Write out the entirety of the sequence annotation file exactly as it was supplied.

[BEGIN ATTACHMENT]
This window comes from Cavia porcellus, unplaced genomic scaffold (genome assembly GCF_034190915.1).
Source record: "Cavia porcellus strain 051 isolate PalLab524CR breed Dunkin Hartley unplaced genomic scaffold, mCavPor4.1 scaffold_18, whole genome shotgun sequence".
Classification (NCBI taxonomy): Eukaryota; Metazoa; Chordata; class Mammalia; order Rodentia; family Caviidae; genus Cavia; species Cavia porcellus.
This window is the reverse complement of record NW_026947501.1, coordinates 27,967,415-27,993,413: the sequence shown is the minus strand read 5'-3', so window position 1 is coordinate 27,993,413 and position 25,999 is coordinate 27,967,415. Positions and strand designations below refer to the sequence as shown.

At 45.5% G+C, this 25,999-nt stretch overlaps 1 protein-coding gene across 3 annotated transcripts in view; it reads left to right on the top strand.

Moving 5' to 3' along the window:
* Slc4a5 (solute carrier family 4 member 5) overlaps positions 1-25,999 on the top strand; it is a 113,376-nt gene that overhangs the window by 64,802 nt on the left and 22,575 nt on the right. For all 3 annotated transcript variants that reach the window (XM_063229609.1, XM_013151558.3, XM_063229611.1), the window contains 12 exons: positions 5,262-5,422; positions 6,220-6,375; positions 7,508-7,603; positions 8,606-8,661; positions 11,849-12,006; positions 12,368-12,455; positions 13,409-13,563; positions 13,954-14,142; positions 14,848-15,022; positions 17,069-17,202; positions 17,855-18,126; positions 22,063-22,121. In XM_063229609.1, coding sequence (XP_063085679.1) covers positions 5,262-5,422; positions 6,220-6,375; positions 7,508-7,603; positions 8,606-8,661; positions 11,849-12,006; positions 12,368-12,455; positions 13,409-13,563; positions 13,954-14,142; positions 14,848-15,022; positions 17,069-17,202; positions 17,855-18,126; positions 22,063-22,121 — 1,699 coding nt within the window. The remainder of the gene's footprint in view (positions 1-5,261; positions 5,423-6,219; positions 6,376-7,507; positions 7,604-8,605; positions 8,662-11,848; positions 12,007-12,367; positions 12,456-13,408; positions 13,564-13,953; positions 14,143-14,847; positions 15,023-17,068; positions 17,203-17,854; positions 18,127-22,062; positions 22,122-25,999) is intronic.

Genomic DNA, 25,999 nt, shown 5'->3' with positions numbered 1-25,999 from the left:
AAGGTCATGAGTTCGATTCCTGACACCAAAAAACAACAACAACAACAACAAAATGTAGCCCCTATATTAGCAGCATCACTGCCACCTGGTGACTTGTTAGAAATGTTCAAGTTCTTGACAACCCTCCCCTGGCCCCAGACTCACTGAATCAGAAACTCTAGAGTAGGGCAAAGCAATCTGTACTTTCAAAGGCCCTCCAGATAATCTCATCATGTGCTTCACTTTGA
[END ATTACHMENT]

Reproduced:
This window comes from Cavia porcellus, unplaced genomic scaffold (genome assembly GCF_034190915.1).
Source record: "Cavia porcellus strain 051 isolate PalLab524CR breed Dunkin Hartley unplaced genomic scaffold, mCavPor4.1 scaffold_18, whole genome shotgun sequence".
Classification (NCBI taxonomy): Eukaryota; Metazoa; Chordata; class Mammalia; order Rodentia; family Caviidae; genus Cavia; species Cavia porcellus.
This window is the reverse complement of record NW_026947501.1, coordinates 27,967,415-27,993,413: the sequence shown is the minus strand read 5'-3', so window position 1 is coordinate 27,993,413 and position 25,999 is coordinate 27,967,415. Positions and strand designations below refer to the sequence as shown.

At 45.5% G+C, this 25,999-nt stretch overlaps 1 protein-coding gene across 3 annotated transcripts in view; it reads left to right on the top strand.

Moving 5' to 3' along the window:
* Slc4a5 (solute carrier family 4 member 5) overlaps positions 1-25,999 on the top strand; it is a 113,376-nt gene that overhangs the window by 64,802 nt on the left and 22,575 nt on the right. For all 3 annotated transcript variants that reach the window (XM_063229609.1, XM_013151558.3, XM_063229611.1), the window contains 12 exons: positions 5,262-5,422; positions 6,220-6,375; positions 7,508-7,603; positions 8,606-8,661; positions 11,849-12,006; positions 12,368-12,455; positions 13,409-13,563; positions 13,954-14,142; positions 14,848-15,022; positions 17,069-17,202; positions 17,855-18,126; positions 22,063-22,121. In XM_063229609.1, coding sequence (XP_063085679.1) covers positions 5,262-5,422; positions 6,220-6,375; positions 7,508-7,603; positions 8,606-8,661; positions 11,849-12,006; positions 12,368-12,455; positions 13,409-13,563; positions 13,954-14,142; positions 14,848-15,022; positions 17,069-17,202; positions 17,855-18,126; positions 22,063-22,121 — 1,699 coding nt within the window. The remainder of the gene's footprint in view (positions 1-5,261; positions 5,423-6,219; positions 6,376-7,507; positions 7,604-8,605; positions 8,662-11,848; positions 12,007-12,367; positions 12,456-13,408; positions 13,564-13,953; positions 14,143-14,847; positions 15,023-17,068; positions 17,203-17,854; positions 18,127-22,062; positions 22,122-25,999) is intronic.

Genomic DNA, 25,999 nt, shown 5'->3' with positions numbered 1-25,999 from the left:
AAGGTCATGAGTTCGATTCCTGACACCAAAAAACAACAACAACAACAACAAAATGTAGCCCCTATATTAGCAGCATCACTGCCACCTGGTGACTTGTTAGAAATGTTCAAGTTCTTGACAACCCTCCCCTGGCCCCAGACTCACTGAATCAGAAACTCTAGAGTAGGGCAAAGCAATCTGTACTTTCAAAGGCCCTCCAGATAATCTCATCATGTGCTTCACTTTGA